I published the following diary on isc.sans.org: “Maxmind.com (Ab)used As Anti-Analysis Technique“. A long time ago I wrote a diary about malware samples which use online geolocalization services. Such services are used to target only specific victims. If the malware detects that it is executed from a specific area, it
Getting useful info from log file should be piece of cake …if the file is properly formatted! Usually, one event is written on a single line with useful info delimited by a separator or extractable using regular expressions. But it’s not always the case, welcome to the log hell…
I published the following diary on isc.sans.org: “Example of Targeted Attack Through a Proxy PAC File“. Yesterday, I discovered a nice example of targeted attack against a Brazilian bank. It started with an email sample like this … [Read more]
I published the following diary on isc.sans.org: “Voice Message Notifications Deliver Ransomware“. Bad guys need to constantly find new ways to lure their victims. If billing notifications were very common for a while, not all people in a company are working with such kind of documents. Which types of notification
I published the following diary on isc.sans.org: “Data Classification For the Masses“. Data classification isn’t a brand new topic. For a long time, international organizations or military are doing “data classification”. It can be defined as: “A set of processes and tools to help the organization to know what data
I published the following diary on isc.sans.org: “Analyze of a Linux botnet client source code“. I like to play active-defense. Every day, I extract attacker’s IP addresses from my SSH honeypots and perform a quick Nmap scan against them. The goal is to gain more knowledge about the compromised hosts. Most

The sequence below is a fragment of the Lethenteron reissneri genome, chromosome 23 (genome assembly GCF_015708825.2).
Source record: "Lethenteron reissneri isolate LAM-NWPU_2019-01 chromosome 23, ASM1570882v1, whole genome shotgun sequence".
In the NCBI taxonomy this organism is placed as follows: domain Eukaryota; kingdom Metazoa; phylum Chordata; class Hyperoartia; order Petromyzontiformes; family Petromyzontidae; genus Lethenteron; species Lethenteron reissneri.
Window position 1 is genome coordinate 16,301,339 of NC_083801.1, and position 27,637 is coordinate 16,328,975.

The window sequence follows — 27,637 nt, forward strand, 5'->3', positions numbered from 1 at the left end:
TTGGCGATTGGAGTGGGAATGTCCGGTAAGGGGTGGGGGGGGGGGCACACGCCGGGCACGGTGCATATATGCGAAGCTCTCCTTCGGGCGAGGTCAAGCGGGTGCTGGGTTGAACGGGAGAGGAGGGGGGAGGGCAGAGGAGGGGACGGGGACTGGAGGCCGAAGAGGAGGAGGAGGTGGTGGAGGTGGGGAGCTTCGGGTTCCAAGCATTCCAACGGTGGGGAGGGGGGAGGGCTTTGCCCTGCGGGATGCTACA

I published the following diary on isc.sans.org: “Name All the Things!“. With our more and more complex environments and processes, we have to handle a huge amount of information on a daily basis. To improve the communication with our colleagues, peers, it is mandatory to speak the same language and
I published the following diary on isc.sans.org: “The Power of Web Shells“. Web shells are not new in the threats landscape. A web shell is a script (written in PHP, ASL, Perl, … – depending on the available environment) that can be uploaded to a web server to enable remote administration.
I published the following diary on isc.sans.org: Hunting for Malicious Files with MISP + OSSEC.
I’m in the train from Paris where I attended the RMLL Security Track version 2016. The RMLL or “Rencontres Mondiales du Logiciel Libre” is an annual event around free software. Amongst multiple tracks, there is always one dedicated to information security (around free software of course). The global event was